employees desire a reassignment. While this may further employee interests by equalizing the chances for reassignment, it significantly interferes with the information available to the employer. It therefore impinges on the ability of the employer to make rational decisions on how best to reassign employees to achieve the greatest efficiency. We therefore hold that it is a non-negotiable subject of managerial prerogative.
On several clauses, there was a difference of opinion between PERC and the Appellate Division. They agreed as to the first and last sentence of B.3., but disagreed as to the second. We affirm their finding that the first sentence of B.3. is negotiable since it concerns the employee's procedural right of notice with respect to reassignments. We also agree that the last sentence is not negotiable since it concerns the substantive criteria for reassignment. The second sentence states that when temporary assignments are made, "consideration of seniority otherwise applicable in reassignments will not apply." PERC found this clause to be negotiable and the Appellate Division reversed. We affirm the Appellate Division finding that this provision related to the substantive criteria for reassignment and is therefore non-negotiable.
The Appellate Division partially reversed PERC's finding that clause B.6.a. was non-negotiable. The clause states that "[w]here the principles in B.2. above are observed, [requests for voluntary reassignment within the organizational unit or department shall be given consideration]." The phrase in brackets was held negotiable by the Appellate Division. We reverse. Clause B.2. relates to substantive criteria for reassignment. Read in that context, B.6.a. involves not a procedural right to be heard, but a duty on the employer which impinges on the substantive reassignment decision. It is therefore non-negotiable.
Finally, we address the provisions at D.1. and D.2. relating to limits on the employer's power to transfer and reassign Association officers and stewards. The Appellate Division reversed
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PERC's holding that the terms were negotiable on the grounds that they would limit the substantive right of management to transfer employees. In this case, we make an exception to the rule that provisions relating to the substantive criteria for transfer are non-negotiable. While the provisions do impinge on the ability of the employer to decide who will be transferred or reassigned, we conclude that in this instance the interest of the employees predominates over the minimal interference with the employer's policy choices. The clauses are limited in scope and do allow transfers of officers and stewards to meet operational requirements. We therefore hold that negotiation on these provisions would not significantly interfere with the formulation or implementation of public policy and we reverse the Appellate Division.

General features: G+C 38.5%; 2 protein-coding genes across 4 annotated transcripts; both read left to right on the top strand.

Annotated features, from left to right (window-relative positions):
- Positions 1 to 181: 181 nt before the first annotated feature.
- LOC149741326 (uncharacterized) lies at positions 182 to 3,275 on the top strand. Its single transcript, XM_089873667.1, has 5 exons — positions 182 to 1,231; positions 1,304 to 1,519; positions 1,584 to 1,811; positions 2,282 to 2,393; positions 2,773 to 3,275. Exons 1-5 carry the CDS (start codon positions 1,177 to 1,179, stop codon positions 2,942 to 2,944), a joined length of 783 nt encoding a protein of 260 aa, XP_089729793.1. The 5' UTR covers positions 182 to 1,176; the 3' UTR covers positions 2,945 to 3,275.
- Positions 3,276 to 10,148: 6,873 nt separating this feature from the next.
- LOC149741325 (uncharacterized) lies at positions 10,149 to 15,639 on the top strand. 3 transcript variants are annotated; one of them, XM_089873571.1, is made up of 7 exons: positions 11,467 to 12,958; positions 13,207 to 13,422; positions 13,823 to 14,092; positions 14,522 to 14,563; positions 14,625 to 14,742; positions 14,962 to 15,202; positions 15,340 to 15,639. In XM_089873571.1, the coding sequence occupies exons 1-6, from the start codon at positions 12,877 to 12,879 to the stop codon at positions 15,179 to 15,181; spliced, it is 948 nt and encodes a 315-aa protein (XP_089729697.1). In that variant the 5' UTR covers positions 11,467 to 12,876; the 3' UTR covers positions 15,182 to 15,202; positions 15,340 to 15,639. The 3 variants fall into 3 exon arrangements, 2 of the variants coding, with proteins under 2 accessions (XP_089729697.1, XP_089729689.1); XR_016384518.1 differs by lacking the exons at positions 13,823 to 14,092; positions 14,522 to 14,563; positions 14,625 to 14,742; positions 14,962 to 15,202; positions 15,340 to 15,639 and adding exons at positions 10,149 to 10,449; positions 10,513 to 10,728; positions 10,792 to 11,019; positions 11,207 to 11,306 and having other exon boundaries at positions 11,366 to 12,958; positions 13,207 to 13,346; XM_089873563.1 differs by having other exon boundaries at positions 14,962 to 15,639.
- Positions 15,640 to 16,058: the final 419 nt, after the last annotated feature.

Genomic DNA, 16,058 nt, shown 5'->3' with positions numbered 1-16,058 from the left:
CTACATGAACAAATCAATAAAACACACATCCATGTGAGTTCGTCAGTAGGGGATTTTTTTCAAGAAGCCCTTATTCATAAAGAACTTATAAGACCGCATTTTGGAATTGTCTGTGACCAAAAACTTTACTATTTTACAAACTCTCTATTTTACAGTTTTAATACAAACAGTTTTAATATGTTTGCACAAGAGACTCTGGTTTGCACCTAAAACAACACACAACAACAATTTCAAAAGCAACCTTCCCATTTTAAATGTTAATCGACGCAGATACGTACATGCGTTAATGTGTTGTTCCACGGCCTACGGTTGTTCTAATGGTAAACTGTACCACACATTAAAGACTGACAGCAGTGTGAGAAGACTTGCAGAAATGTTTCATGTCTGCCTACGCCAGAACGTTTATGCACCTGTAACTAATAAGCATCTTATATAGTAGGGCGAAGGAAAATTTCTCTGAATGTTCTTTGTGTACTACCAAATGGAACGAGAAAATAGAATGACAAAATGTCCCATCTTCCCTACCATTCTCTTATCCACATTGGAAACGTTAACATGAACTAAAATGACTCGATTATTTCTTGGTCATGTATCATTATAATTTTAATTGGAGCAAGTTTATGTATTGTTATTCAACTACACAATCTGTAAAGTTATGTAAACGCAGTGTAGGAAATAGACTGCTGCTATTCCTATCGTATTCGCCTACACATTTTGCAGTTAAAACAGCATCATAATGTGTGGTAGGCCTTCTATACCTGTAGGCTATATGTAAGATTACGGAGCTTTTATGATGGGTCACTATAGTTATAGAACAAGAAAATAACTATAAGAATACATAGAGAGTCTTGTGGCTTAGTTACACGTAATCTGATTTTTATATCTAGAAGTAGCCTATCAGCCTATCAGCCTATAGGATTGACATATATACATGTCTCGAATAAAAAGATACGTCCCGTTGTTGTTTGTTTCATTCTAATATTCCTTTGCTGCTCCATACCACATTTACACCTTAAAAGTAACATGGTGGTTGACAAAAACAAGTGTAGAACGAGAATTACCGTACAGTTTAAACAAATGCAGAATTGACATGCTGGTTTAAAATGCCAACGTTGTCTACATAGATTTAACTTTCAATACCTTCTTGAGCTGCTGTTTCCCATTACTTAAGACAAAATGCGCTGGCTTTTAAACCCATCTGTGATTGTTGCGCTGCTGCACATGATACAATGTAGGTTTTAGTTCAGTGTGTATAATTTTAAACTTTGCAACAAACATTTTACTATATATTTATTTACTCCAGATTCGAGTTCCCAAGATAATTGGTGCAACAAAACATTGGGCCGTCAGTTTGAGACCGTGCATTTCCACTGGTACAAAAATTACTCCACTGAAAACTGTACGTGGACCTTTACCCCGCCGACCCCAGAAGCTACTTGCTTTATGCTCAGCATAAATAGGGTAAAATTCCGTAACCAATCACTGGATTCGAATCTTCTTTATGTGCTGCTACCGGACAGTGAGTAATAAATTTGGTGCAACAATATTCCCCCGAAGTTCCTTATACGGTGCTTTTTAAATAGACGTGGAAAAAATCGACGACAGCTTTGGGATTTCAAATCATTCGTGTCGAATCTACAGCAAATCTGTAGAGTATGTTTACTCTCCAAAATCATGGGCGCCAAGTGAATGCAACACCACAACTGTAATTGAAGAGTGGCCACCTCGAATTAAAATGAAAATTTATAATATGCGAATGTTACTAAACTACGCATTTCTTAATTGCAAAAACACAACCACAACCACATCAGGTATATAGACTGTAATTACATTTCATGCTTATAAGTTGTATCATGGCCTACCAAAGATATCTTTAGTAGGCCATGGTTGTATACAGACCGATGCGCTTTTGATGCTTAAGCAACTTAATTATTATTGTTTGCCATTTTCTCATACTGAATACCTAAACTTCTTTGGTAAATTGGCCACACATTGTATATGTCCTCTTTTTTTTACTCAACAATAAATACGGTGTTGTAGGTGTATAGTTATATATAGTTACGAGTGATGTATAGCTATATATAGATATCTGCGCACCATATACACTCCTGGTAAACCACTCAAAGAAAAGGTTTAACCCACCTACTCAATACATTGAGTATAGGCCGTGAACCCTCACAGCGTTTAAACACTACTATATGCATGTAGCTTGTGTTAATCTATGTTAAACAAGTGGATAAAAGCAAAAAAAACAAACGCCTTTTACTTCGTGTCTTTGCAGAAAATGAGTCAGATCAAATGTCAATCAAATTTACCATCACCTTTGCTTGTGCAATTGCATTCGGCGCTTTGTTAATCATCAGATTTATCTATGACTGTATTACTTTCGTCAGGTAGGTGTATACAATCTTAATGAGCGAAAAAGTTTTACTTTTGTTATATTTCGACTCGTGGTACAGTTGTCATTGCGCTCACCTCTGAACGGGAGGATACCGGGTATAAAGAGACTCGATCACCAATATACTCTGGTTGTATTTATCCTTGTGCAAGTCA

As to Justice Handler's dissent on this point, we can only say that our judgment of the balance of interests differs from his. We agree that it would be an unfair labor practice for a public employer to transfer or assign union officials for the purpose of retaliation or coercion of employees' rights. (At 400-401). However, protection against improper transfers is not the only employee interest at stake. Even when the government has a legitimate reason for transferring union officials, such as economy or efficiency in the delivery of public services, the employees have a countervailing interest in continuity of the relationship between employees and their bargaining representatives. It is true that allowing negotiation on the issue of the transfer of union officials will interfere somewhat with the determination of governmental policy. However, we do not believe the interference will be significant, since the class of employees involved is relatively small and the restriction on transfers is limited in scope. Because the employee interest is dominant, the issue is negotiable.
We hold that in public employment law, the substantive decision to subcontract or to contract out work is a non-negotiable
[88 NJ Page 420]
subject of managerial prerogative. However, a public employment contract could contain a provision requiring the State to discuss the economic aspects of subcontracting contemplated for purely fiscal reasons when a job layoff may result. Moreover, negotiation may take place on the procedural aspects of subcontracting as they affect public employees. The provision relating to the workweek is negotiable. As elaborated in this opinion, transfer and reassignment provisions relating to procedure are negotiable while those relating to the substantive criteria for transfer or reassignment are not. The provisions relating to the transfer or reassignment of Association officers and stewards are mandatorily negotiable, as written.
Affirmed in part and reversed in part.
HANDLER, J., concurring and dissenting.
I have only one point of difference with the majority's disposition of this case. I cannot agree that the transfer and reassignment of union officers and shop stewards should be a mandatory subject for collective negotiations. I therefore dissent on that single point.